Finishing the First Draft

By Mark Alpert

It was a terrible week in the news — the bombs in Boston, the explosion in Texas, the failure of the background-check bill — so it was a great relief to plunge into fiction. And fiction-wise, it was a wonderful week for me, because I completed the first draft of my next novel. My daily word count always rises to extraordinary (at least for me) levels when I’m nearing the end, partly because I get caught up in the climax of the book and partly because I just want to finish the darn thing. I love writing 2,000 words a day, but it also makes me feel bad about how little I write at other times. I say to myself, “Why can’t you write this much all the time? Then you could knock off a novel in two months and spend the rest of the year on your tennis game.”

I can’t reveal any details about the book because I hate talking about my novels while I’m still writing them. And I know I’ll be revising this book for the next few months, so it’s not really finished. But completing the first draft is a big milestone for me. At least I know now how the book will end. I had a vague idea of the ending while I was writing the manuscript, but I wasn’t sure how it would all come together until I started the final chapter. Before that moment I worried I would hit some unforeseen obstacle — a logical inconsistency, or maybe a hopelessly implausible plot twist — and the whole enterprise would fall apart.

But it didn’t. At this point I have no idea whether the book is any good, but at least it hangs together. Now I have to wait to hear from my editor. He already read the beginning of the book, and he liked it, but I don’t know how he’ll feel about the end. I’m not even sure how I feel about it. I’m too close to the thing. But I’m cautiously optimistic. The reason for my optimism: bullet ants. The ending has a scene featuring bullet ants. You see, I just broke my rule about never revealing details of a novel-in-progress, but I couldn’t help it. Bullet ants are fascinating creatures.

Although I still have lots of work to do on the book, I decided to reward myself for finishing the first draft. So I spent three days biking and playing tennis. (I have to work off the five pounds I gained while writing the novel.) The best reward, though, was simply writing THE END at the bottom of the last page of the manuscript. I have no idea how many times I’ll be able to write those words in my life, so I intend to enjoy the experience as much as possible every time it happens.

 
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About Joe Moore

#1 Amazon and international bestselling co-author of THE PHOENIX APOSTLES, THE GRAIL CONSPIRACY, THE LAST SECRET, THE HADES PROJECT, THE 731 LEGACY, THE BLADE, THE SHIELD, THE TOMB, and THOR BUNKER, A Short Story.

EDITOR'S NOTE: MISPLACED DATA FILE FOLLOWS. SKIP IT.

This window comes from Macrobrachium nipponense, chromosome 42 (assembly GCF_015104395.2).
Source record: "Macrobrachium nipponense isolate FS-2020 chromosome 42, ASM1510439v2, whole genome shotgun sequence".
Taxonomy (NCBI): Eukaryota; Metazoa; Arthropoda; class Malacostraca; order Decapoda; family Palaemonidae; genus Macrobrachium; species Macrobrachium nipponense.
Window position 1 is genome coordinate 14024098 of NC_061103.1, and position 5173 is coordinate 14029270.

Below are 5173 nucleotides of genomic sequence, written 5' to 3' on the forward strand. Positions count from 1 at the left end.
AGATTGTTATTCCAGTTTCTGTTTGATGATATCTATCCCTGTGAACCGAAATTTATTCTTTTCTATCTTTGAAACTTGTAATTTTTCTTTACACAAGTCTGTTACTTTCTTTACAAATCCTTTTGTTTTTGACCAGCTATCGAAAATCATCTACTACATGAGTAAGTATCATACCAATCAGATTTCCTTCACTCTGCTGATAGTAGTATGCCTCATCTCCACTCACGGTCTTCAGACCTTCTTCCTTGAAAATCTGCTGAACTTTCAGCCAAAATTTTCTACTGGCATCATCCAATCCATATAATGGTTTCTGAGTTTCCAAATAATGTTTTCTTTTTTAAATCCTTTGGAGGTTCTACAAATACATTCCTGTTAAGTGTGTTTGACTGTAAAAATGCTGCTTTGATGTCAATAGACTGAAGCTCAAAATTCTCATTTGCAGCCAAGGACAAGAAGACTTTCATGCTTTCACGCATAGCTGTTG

7 thoughts on “Finishing the First Draft

  1. Hey, congrats, Mark. That is always such a good feeling. I like that idea of the reward at the end. I counsel new writers to create one of those as an inducement to doing one of the most important things of all: finishing that draft. Your own reward is unique and impressive. I don’t think I could play tennis on my bike.

    And I resonate with those “doubts” about whether the draft is “any good.” I hear this a lot with experienced writers, and I think what’s going on is that the more we write, the more we know, and the more we know the higher we set our standards.

  2. Congrats, Mark. It’s always a fulfilling emotion to make it through the first-draft journey. I think every writer wonders if the work is any good, I know I do. I agree with Jim, the more you know, the more you question. You’re now in the part of the writing process I love: rewriting. Enjoy!

  3. It’s nice to know I’m not the only one who wonders if it’s “any good.”

    I’m close to the end of my first draft, and my reward is a three-day getaway with hubby where he goes to a work-related class all day and I sit in the hotel room plotting my next novel. The kids will be with Grandpa for those three days. That’s an incentive with a due date attached.

    Can’t wait to read your book when it comes out. Now I’m interested in bullet ants.

  4. Re: Why the writing goes fast toward the end:

    I heard Mike Connelly explain this once as the first part of a book being like pushing a heavy boulder up a huge hill. But once you crest and start downhill it’s all you can do to keep up with the damn thing!

    Congrats!

  5. I would agree that there’s a great degree of satisfaction with finishing that first draft, even if you know there’s a lot of work yet to be done. Good for you. : )

  6. High fives on finishing the draft. Yes, it’s been an anquish-ridden week. So I really needed to hear a writing-related victory. Thanks and chin up 🙂

  7. Nice job! Can’t wait until I get to that point myself with my first novel.

    I’m especially keen to learn more about your bullet ants…

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